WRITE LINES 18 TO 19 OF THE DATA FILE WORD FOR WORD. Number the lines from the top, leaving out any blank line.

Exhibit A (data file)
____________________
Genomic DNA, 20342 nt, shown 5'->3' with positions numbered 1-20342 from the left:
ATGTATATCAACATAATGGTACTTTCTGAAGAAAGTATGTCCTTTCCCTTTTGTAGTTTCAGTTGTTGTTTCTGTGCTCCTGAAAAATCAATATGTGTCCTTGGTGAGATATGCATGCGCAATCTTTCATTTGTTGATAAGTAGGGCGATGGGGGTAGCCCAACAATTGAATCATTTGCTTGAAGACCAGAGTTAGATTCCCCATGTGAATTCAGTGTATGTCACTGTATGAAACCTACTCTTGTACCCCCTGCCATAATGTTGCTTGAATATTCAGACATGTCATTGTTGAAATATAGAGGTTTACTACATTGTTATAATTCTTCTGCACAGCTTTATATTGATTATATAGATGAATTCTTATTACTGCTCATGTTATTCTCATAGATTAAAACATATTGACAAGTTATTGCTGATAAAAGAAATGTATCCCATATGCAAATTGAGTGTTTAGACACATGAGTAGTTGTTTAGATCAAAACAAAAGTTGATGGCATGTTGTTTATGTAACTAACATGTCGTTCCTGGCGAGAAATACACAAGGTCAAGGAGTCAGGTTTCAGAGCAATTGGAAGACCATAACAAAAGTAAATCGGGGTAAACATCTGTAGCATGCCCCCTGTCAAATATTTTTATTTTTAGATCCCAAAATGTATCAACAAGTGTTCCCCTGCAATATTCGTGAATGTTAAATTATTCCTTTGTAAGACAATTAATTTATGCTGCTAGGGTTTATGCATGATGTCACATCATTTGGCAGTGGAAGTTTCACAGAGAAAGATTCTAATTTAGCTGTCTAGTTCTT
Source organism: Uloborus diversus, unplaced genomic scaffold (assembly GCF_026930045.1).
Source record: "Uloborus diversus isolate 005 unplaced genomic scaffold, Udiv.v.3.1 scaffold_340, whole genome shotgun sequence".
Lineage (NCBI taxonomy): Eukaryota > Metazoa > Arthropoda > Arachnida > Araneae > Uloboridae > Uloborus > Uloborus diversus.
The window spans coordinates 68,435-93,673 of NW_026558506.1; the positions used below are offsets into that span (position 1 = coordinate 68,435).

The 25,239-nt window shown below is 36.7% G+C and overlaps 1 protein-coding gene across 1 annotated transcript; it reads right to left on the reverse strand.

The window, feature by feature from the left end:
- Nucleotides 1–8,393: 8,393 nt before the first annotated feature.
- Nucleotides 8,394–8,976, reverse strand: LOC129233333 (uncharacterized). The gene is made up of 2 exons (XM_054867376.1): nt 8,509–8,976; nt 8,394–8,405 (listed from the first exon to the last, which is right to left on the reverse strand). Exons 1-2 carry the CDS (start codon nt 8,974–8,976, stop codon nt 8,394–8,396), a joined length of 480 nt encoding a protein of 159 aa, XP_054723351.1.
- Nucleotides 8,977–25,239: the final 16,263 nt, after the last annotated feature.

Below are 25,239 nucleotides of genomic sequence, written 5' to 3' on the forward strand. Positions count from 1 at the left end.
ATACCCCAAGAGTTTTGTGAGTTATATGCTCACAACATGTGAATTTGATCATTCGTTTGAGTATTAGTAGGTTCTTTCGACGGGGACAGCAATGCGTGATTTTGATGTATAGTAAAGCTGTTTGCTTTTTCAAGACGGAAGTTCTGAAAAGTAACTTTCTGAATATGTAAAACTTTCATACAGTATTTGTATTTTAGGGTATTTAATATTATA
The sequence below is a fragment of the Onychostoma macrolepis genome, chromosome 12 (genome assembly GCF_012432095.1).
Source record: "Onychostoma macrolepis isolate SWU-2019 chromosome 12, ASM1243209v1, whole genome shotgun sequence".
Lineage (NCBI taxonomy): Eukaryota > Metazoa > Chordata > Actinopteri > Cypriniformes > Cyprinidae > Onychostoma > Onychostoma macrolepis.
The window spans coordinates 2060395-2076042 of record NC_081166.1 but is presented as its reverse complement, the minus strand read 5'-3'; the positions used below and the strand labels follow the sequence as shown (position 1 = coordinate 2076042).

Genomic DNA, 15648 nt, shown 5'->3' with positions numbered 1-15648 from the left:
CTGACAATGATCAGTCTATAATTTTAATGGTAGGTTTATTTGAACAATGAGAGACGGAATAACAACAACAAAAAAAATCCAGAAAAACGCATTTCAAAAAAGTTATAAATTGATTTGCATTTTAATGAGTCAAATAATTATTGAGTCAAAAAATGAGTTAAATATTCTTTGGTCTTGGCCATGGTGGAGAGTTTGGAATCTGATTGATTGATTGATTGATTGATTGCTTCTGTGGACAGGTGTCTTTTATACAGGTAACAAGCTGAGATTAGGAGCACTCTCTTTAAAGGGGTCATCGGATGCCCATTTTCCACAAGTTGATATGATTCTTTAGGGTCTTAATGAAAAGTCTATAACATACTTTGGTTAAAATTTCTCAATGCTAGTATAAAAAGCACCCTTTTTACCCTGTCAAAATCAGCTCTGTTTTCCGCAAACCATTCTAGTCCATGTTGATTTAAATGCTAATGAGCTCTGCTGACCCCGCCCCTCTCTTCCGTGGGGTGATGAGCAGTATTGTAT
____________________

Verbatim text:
Genomic DNA, 15648 nt, shown 5'->3' with positions numbered 1-15648 from the left:
CTGACAATGATCAGTCTATAATTTTAATGGTAGGTTTATTTGAACAATGAGAGACGGAATAACAACAACAAAAAAAATCCAGAAAAACGCATTTCAAAAAAGTTATAAATTGATTTGCATTTTAATGAGTCAAATAATTATTGAGTCAAAAAATGAGTTAAATATTCTTTGGTCTTGGCCATGGTGGAGAGTTTGGAATCTGATTGATTGATTGATTGATTGATTGCTTCTGTGGACAGGTGTCTTTTATACAGGTAACAAGCTGAGATTAGGAGCACTCTCTTTAAAGGGGTCATCGGATGCCCATTTTCCACAAGTTGATATGATTCTTTAGGGTCTTAATGAAAAGTCTATAACATACTTTGGTTAAAATTTCTCAATGCTAGTATAAAAAGCACCCTTTTTACCCTGTCAAAATCAGCTCTGTTTTCCGCAAACCATTCTAGTCCATGTTGATTTAAATGCTAATGAGCTCTGCTGACCCCGCCCCTCTCTTCCGTGGGGTGATGAGCAGTATTGTAT